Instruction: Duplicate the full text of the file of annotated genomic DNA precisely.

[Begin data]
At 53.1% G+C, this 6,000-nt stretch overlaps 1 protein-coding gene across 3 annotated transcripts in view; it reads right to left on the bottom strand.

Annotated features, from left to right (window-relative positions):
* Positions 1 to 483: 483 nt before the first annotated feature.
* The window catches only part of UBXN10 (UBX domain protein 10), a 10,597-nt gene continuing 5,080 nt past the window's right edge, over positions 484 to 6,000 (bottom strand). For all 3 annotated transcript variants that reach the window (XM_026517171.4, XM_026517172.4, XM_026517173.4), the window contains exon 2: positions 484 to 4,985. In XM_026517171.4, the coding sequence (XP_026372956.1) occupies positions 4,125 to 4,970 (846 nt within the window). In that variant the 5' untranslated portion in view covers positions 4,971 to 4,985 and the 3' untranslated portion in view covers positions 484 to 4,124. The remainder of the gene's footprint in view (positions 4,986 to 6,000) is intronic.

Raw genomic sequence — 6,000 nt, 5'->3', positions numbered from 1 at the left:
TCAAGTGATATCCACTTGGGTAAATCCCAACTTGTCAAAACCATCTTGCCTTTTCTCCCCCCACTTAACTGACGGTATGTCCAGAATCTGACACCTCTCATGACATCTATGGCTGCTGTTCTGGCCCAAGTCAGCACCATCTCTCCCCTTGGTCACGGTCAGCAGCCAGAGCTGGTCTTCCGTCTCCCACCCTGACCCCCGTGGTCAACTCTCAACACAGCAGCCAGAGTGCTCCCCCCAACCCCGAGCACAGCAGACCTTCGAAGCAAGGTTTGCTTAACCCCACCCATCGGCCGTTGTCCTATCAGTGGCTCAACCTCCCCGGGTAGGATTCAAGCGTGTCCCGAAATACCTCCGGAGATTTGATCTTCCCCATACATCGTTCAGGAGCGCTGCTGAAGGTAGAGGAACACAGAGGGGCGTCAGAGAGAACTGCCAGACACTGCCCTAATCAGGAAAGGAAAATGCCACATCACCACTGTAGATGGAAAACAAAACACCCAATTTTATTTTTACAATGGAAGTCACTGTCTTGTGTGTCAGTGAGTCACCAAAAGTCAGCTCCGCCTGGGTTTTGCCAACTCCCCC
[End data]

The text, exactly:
At 53.1% G+C, this 6,000-nt stretch overlaps 1 protein-coding gene across 3 annotated transcripts in view; it reads right to left on the bottom strand.

Annotated features, from left to right (window-relative positions):
* Positions 1 to 483: 483 nt before the first annotated feature.
* The window catches only part of UBXN10 (UBX domain protein 10), a 10,597-nt gene continuing 5,080 nt past the window's right edge, over positions 484 to 6,000 (bottom strand). For all 3 annotated transcript variants that reach the window (XM_026517171.4, XM_026517172.4, XM_026517173.4), the window contains exon 2: positions 484 to 4,985. In XM_026517171.4, the coding sequence (XP_026372956.1) occupies positions 4,125 to 4,970 (846 nt within the window). In that variant the 5' untranslated portion in view covers positions 4,971 to 4,985 and the 3' untranslated portion in view covers positions 484 to 4,124. The remainder of the gene's footprint in view (positions 4,986 to 6,000) is intronic.

Raw genomic sequence — 6,000 nt, 5'->3', positions numbered from 1 at the left:
TCAAGTGATATCCACTTGGGTAAATCCCAACTTGTCAAAACCATCTTGCCTTTTCTCCCCCCACTTAACTGACGGTATGTCCAGAATCTGACACCTCTCATGACATCTATGGCTGCTGTTCTGGCCCAAGTCAGCACCATCTCTCCCCTTGGTCACGGTCAGCAGCCAGAGCTGGTCTTCCGTCTCCCACCCTGACCCCCGTGGTCAACTCTCAACACAGCAGCCAGAGTGCTCCCCCCAACCCCGAGCACAGCAGACCTTCGAAGCAAGGTTTGCTTAACCCCACCCATCGGCCGTTGTCCTATCAGTGGCTCAACCTCCCCGGGTAGGATTCAAGCGTGTCCCGAAATACCTCCGGAGATTTGATCTTCCCCATACATCGTTCAGGAGCGCTGCTGAAGGTAGAGGAACACAGAGGGGCGTCAGAGAGAACTGCCAGACACTGCCCTAATCAGGAAAGGAAAATGCCACATCACCACTGTAGATGGAAAACAAAACACCCAATTTTATTTTTACAATGGAAGTCACTGTCTTGTGTGTCAGTGAGTCACCAAAAGTCAGCTCCGCCTGGGTTTTGCCAACTCCCCC